Working internationally to advance human rights
Welcome to the first bi-annual newsletter for the Human Rights Technical Cooperation (HRTC) Programs.
HRTC Highlights is a new initiative that will provide you with updates from our international human rights activities.
This edition highlights a small selection of our recent work in China and Vietnam.
The HRTC Programs provide technical assistance for human rights in China and Vietnam. The Programs are implemented by the Australian Human Rights Commission (the Commission), in collaboration with Chinese and Vietnamese partner agencies, and is funded by the Australian Department of Foreign Affairs and Trade (DFAT).
The China-Australia HRTC Program began in 1998, the year after the first Human Rights Dialogue between China and Australia. During the course of the dialogue it was agreed that the two countries would undertake a program of technical cooperation aimed at strengthening the administration, promotion and protection of human rights. The Vietnam-Australia HRTC Program, which operates in the same manner, commenced in 2006. It will conclude at the end of the 2015-16 financial year.
Through these programs, we work with government and non-government partners on a wide range of human rights issues. Our activities support initiatives that partner agencies have identified as high priorities in their work program. These include some important legislative and policy reforms as well as community education and service delivery at the local level. To date, more than 245 activities have been implemented in China and more than 100 activities have been implemented in Vietnam.
Australian Human Rights Commission President, Gillian Triggs and David Robinson, Director of the Commission’s International Programs Unit, with delegates from the All China Women’s Federation, a partner agency in the China-Australia HRTC Program.
Human rights training for university students held under the China-Australia HRTC Program in Guilin, China, May 2015
In late December 2015, China passed its first national law against domestic violence. Whilst many provinces have local laws, the level of response and priority accorded to domestic violence varies dramatically between localities. The new legislation should enable a more consistent approach. In recent years, domestic violence has received increased attention at the central level and is now quite widely recognised as a crime and a human rights violation.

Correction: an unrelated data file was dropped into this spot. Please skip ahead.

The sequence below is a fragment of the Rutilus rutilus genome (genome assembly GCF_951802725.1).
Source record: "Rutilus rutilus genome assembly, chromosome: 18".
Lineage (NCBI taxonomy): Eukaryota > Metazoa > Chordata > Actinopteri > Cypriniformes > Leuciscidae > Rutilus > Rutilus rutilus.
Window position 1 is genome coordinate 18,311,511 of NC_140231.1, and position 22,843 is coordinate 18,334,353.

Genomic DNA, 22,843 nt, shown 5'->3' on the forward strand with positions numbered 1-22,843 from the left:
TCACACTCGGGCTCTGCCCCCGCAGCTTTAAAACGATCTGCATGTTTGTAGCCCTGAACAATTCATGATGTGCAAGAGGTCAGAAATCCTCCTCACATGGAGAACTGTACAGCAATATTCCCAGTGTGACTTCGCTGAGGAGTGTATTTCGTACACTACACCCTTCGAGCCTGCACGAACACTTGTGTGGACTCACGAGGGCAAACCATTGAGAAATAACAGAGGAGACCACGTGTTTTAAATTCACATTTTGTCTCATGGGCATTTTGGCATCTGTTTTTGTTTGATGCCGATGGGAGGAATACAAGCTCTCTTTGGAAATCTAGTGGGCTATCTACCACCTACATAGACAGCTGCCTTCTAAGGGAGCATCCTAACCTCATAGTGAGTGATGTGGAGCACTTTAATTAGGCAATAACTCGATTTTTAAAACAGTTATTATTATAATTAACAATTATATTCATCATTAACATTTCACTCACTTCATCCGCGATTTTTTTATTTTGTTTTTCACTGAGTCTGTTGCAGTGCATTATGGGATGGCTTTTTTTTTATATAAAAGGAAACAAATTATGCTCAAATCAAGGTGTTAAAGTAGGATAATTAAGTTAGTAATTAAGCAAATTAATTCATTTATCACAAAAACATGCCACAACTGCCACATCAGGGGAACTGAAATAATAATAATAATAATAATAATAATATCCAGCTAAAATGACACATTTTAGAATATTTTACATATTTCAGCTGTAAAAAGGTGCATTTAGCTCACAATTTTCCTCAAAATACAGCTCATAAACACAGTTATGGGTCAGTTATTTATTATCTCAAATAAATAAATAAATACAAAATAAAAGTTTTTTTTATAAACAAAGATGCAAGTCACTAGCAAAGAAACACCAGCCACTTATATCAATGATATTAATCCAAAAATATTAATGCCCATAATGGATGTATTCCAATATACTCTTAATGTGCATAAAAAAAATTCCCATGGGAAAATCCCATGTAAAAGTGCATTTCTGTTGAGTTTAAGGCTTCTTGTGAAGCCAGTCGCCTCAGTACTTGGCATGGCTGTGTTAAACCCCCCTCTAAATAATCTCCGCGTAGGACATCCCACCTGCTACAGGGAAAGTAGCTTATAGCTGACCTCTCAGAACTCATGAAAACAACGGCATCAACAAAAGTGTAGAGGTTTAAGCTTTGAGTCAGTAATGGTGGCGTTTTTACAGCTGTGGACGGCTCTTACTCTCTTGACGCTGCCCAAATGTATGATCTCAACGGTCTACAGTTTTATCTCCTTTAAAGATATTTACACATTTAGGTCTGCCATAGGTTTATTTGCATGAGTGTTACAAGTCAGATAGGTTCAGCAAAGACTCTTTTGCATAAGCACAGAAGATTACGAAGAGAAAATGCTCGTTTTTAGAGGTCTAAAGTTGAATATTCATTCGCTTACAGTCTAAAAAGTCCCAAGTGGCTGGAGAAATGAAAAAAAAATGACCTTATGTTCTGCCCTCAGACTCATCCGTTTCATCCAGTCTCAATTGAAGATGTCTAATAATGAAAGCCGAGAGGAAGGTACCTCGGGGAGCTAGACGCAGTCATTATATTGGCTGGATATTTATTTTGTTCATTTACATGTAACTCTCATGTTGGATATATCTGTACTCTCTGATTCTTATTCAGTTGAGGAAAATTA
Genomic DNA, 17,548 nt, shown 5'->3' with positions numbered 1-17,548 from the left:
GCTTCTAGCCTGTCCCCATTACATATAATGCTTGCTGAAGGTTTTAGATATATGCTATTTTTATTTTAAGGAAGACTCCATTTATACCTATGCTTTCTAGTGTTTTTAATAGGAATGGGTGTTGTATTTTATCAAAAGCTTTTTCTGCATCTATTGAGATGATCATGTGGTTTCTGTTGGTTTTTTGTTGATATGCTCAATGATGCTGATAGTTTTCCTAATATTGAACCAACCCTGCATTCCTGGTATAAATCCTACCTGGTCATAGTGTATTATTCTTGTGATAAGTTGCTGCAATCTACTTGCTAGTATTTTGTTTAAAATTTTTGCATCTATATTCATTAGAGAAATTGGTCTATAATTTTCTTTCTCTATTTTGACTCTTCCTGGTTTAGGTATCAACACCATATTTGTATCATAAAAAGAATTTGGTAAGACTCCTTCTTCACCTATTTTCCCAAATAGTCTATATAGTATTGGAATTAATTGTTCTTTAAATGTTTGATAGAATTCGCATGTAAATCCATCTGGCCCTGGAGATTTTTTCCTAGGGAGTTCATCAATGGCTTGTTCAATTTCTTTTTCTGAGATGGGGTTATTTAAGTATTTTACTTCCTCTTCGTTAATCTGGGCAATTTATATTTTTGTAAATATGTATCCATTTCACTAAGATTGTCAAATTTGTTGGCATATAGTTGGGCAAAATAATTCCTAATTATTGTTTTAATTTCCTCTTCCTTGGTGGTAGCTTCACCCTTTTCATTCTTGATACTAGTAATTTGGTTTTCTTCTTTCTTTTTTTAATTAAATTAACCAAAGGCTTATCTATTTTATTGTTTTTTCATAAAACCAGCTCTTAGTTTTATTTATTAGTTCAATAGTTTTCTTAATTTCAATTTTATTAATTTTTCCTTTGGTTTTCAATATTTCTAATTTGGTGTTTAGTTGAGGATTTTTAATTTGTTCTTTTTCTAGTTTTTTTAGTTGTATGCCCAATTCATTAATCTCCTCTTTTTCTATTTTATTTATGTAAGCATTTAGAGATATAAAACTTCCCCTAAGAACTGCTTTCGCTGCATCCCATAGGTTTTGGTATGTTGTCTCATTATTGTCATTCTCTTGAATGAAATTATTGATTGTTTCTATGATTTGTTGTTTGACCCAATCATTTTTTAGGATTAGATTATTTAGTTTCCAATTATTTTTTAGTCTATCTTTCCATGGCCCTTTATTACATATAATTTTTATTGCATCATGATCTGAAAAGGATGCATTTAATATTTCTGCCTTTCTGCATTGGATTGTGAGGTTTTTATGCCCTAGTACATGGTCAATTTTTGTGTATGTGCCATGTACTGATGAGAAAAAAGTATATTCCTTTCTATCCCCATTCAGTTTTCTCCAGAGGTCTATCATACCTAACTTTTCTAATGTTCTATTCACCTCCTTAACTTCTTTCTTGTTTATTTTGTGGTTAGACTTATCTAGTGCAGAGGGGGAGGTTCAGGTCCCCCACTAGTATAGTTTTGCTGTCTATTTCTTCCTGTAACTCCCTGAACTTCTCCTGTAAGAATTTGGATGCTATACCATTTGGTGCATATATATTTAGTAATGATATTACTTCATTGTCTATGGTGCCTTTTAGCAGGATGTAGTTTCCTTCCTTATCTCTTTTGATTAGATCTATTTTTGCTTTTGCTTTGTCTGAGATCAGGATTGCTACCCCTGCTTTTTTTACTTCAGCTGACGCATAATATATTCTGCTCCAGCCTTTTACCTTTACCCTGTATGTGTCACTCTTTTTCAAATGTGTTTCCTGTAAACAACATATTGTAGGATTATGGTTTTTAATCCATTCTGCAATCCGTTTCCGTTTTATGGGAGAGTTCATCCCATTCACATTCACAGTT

In Vietnam, as in Australia, domestic violence is a high priority. In October 2015, the Commission collaborated with the Vietnam Women’s Union (VWU) to deliver three consecutive HRTC workshops in Hanoi, Thua Thien Hue and Ho Chi Minh City on domestic violence prevention.
More than 170 participants from 62 provinces of Vietnam came to participate in these workshops. These were women from the national, provincial and district branches of VWU who worked with women and children affected by domestic violence in their local communities.
Australian experts Fiona McCormack, CEO of Domestic Violence Victoria and Kim Webster, expert on domestic violence prevention, planning and policy development, travelled to Vietnam to share information about Australian systems and models for primary prevention, early intervention and response to victims and perpetrators of domestic violence.
Ms McCormack said “it was an absolute privilege to be able to contribute to the efforts of such passionate and committed women who waste no opportunity to progress outcomes for women and children”.
She observed that the “importance of family in the Vietnamese culture and the lack of social services, particularly social housing [meant that] women in Vietnam have very few options for leaving a violent relationship”.
The 3-day workshops will go towards assisting the VWU to implement Vietnam’s Law on the Prevention of Domestic Violence 2007 and other related activities.
The Domestic Violence Workshops were highly interactive and dynamic. Participants engaged in group learning activities such as role plays, brainstorms, debates etc. Image (above): Participants in Hanoi workshop preparing for a small group presentation.
Vietnam Peace House Shelter in Hanoi for women and children who have experienced domestic violence.
The HRTC Program is delivering an extensive range of activities on prisoner rights and prisoner reintegration in Vietnam, in collaboration with the Vietnam Ministry of Public Security (MPS) and the Vietnam Lawyer’s Association (VLA).